Here is a photo of Margaret (one of the co-owners) in her Jaali made with Sylvan Spirit. Alison saw her knitting it, and then wearing it, at Rhinebeck.


Margaret in her Jaali


Alison closed with this: I do love that company. Hmmm... this makes me want to work with their yarns again...

Every Friday we feature one of the garments from the magazine in a post about styling. We suggest different ways to wear the garment in question using mock-ups from Polyvore. We encourage readers to tell us what they think about these outfits via our Facebook page or Twitter, and if folks want to make their own outfits, please tweet them at us with the hashtag #twiststyle. You can find all of the Style Friday posts here.


Hi folks! Extra happy holiday Friday! I hope lots of you got to sleep in this morning, and if you are celebrating a holiday, I hope you have wonderful food and even nicer company.

The most exciting thing about this past week for me was probably the zillion or so hours I spent working on my bike last Sunday. I used to date someone who was really good with tools and mechanical stuff, and so I just always got him to work on my bicycle. When I moved to Toronto, I realized I was going to have to start paying someone to maintain my extremely silly vintage cruiser (and trust them with my precious precious Betseybike- that's his name), or else I would have to get my hands dirty.

I mention this because I am starting to feel about my bike the way I have recently started to feel about knitting. I am starting to understand how it works, which means I can fix mistakes, make changes and anticipate their results, make more complicated decisions about what I want out of these hobbies. Plus in the bike shop (I live super close to a DIY shop where they have tools and parts and volunteers to teach you how to use stuff!) I get to hit stuff with other stuff, use a vice, and get filthy with grease. It is really fun and makes me feel super tough. I took apart my back wheel hub and now I know how it works! I got the same feeling as when I made changes to the increase patterns in my Maroni scarf to change it's shape and it totally worked out the way I wanted it to.

Knowing how stuff works is so cool.


This sweater is not *too* complicated, but it does have some neat multi-direction stuff going on! I think it looks like it would be super fun to make. Meet Esme.


Esme from the back



Such pretty details!!! The stitch patterns, the waist-defining belt, the flared sleeve. This sweater is elegant and a little whimsical. Plus the slight drop-shoulder makes me think that it would also make a really lovely vest if you just left off the sleeves. Perfect for springtime, no?


I have springtime on my mind something fierce, and not just because we're working hard on the upcoming Twist issue. My winter coat has been retired for the season, and I'm feeling the pull towards lighter fabrics and colors. I know not everyone loves a good pastel, but here's Esme, all dressed up for spring. A knee length skirt (with a little fullness maybe) and a pair of delicate flats are all you need.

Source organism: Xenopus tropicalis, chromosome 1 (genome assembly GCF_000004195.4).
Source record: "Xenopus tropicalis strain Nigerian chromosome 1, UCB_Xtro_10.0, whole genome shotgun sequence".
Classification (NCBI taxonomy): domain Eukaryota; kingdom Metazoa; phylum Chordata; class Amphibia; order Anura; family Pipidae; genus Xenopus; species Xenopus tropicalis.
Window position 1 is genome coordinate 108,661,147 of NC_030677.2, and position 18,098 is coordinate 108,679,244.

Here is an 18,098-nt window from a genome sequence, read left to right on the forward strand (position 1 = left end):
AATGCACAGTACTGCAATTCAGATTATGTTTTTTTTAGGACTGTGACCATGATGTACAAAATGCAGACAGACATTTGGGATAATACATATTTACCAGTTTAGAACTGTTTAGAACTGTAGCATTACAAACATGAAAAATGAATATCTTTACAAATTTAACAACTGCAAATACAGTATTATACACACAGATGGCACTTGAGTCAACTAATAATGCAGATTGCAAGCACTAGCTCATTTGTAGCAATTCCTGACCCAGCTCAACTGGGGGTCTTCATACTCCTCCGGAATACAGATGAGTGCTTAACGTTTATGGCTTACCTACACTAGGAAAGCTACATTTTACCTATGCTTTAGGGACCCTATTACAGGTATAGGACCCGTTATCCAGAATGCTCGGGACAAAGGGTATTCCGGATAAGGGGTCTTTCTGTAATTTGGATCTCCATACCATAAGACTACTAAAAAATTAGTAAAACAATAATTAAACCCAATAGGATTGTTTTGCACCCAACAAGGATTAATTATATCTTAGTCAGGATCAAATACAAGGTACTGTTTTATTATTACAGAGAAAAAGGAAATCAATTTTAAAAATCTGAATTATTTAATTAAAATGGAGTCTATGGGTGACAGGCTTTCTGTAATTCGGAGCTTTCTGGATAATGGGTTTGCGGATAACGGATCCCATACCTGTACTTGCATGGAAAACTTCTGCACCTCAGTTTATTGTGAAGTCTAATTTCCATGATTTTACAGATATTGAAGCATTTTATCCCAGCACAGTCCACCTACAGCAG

Styling options for Esme


How would you wear Esme?




Since the folks who put together an issue of Twist mostly live in different cities, sometimes we have meetings on the internet.

Sometimes this happens.



Kate and Marnie meet on Google plus

Every Friday we feature one of the garments from the magazine in a post about styling. We suggest different ways to wear the garment in question using mock-ups from Polyvore. We encourage readers to tell us what they think about these outfits via our Facebook page or Twitter, and if folks want to make their own outfits, please tweet them at us with the hashtag #twiststyle. You can find all of the Style Friday posts here.


Happy Friday, weekend-friends! Here in Toronto, we have been celebrating the "first week of spring" with a resurgence of winter. It snowed all day yesterday, and a few times last weekend. Grumble. At least I am getting a lot of wear out of my handknit sweaters and accessories? My super-snuggly Maroni has sure come in handy.

You know what else would be great to have around? This sweater. Because it's perfect.




You probably want to take a closer look at that elegant neckline, gorgeous waist detail, and the simple lines of the whole thing.


Porto detail


I'd like one in pale grey please, or that ochre-y brown color that almost looks like peanut butter. The third size up (40.25) should be about right, but take the length up a little, would you? I'm petite. Anyone?

If you wanted a little more coverage, you could wear this over a collared shirt, or a pretty camisole. Me, I love an open neckline, probably because I have a pretty big tattoo on my chest, and it's like a pretty necklace I never take off. Here are some things you could pair with your Porto. Think of me as your knitwear sommelier.


Styling Porto

Lots of solid brights to make your own springtime, that's my prescription. How would you wear Porto?


Inspiration can strike anywhere. Can you see knitting in this image?


Geometric shapes